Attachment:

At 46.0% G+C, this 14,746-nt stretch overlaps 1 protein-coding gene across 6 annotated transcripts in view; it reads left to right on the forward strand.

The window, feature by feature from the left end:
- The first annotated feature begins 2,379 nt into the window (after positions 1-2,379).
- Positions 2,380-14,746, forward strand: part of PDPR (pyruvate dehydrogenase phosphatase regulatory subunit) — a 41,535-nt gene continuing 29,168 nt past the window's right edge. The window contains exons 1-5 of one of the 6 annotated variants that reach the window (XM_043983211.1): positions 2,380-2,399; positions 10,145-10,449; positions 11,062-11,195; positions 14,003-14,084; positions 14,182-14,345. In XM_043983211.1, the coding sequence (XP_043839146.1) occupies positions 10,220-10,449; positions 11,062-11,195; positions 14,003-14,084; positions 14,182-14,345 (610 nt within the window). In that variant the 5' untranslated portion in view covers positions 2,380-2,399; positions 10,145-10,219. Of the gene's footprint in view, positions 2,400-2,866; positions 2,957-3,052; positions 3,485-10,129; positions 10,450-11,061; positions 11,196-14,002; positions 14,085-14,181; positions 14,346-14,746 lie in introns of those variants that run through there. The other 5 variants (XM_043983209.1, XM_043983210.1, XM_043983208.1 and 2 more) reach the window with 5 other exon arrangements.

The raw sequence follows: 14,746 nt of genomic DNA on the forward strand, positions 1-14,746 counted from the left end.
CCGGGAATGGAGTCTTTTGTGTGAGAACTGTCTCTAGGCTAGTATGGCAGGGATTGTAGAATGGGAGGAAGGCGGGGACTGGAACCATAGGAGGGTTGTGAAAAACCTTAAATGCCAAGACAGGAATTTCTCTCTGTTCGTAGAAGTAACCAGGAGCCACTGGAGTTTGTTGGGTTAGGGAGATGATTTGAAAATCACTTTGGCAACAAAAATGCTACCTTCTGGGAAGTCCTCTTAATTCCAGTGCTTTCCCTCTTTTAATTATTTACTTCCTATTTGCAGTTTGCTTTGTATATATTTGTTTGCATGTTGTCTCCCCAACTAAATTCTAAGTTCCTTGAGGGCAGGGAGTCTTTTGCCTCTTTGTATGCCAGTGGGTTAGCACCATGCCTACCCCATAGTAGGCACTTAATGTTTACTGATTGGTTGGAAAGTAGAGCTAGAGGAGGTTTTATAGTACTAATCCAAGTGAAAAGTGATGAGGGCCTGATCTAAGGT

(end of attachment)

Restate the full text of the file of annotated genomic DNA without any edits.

At 46.0% G+C, this 14,746-nt stretch overlaps 1 protein-coding gene across 6 annotated transcripts in view; it reads left to right on the forward strand.

The window, feature by feature from the left end:
- The first annotated feature begins 2,379 nt into the window (after positions 1-2,379).
- Positions 2,380-14,746, forward strand: part of PDPR (pyruvate dehydrogenase phosphatase regulatory subunit) — a 41,535-nt gene continuing 29,168 nt past the window's right edge. The window contains exons 1-5 of one of the 6 annotated variants that reach the window (XM_043983211.1): positions 2,380-2,399; positions 10,145-10,449; positions 11,062-11,195; positions 14,003-14,084; positions 14,182-14,345. In XM_043983211.1, the coding sequence (XP_043839146.1) occupies positions 10,220-10,449; positions 11,062-11,195; positions 14,003-14,084; positions 14,182-14,345 (610 nt within the window). In that variant the 5' untranslated portion in view covers positions 2,380-2,399; positions 10,145-10,219. Of the gene's footprint in view, positions 2,400-2,866; positions 2,957-3,052; positions 3,485-10,129; positions 10,450-11,061; positions 11,196-14,002; positions 14,085-14,181; positions 14,346-14,746 lie in introns of those variants that run through there. The other 5 variants (XM_043983209.1, XM_043983210.1, XM_043983208.1 and 2 more) reach the window with 5 other exon arrangements.

The raw sequence follows: 14,746 nt of genomic DNA on the forward strand, positions 1-14,746 counted from the left end.
CCGGGAATGGAGTCTTTTGTGTGAGAACTGTCTCTAGGCTAGTATGGCAGGGATTGTAGAATGGGAGGAAGGCGGGGACTGGAACCATAGGAGGGTTGTGAAAAACCTTAAATGCCAAGACAGGAATTTCTCTCTGTTCGTAGAAGTAACCAGGAGCCACTGGAGTTTGTTGGGTTAGGGAGATGATTTGAAAATCACTTTGGCAACAAAAATGCTACCTTCTGGGAAGTCCTCTTAATTCCAGTGCTTTCCCTCTTTTAATTATTTACTTCCTATTTGCAGTTTGCTTTGTATATATTTGTTTGCATGTTGTCTCCCCAACTAAATTCTAAGTTCCTTGAGGGCAGGGAGTCTTTTGCCTCTTTGTATGCCAGTGGGTTAGCACCATGCCTACCCCATAGTAGGCACTTAATGTTTACTGATTGGTTGGAAAGTAGAGCTAGAGGAGGTTTTATAGTACTAATCCAAGTGAAAAGTGATGAGGGCCTGATCTAAGGT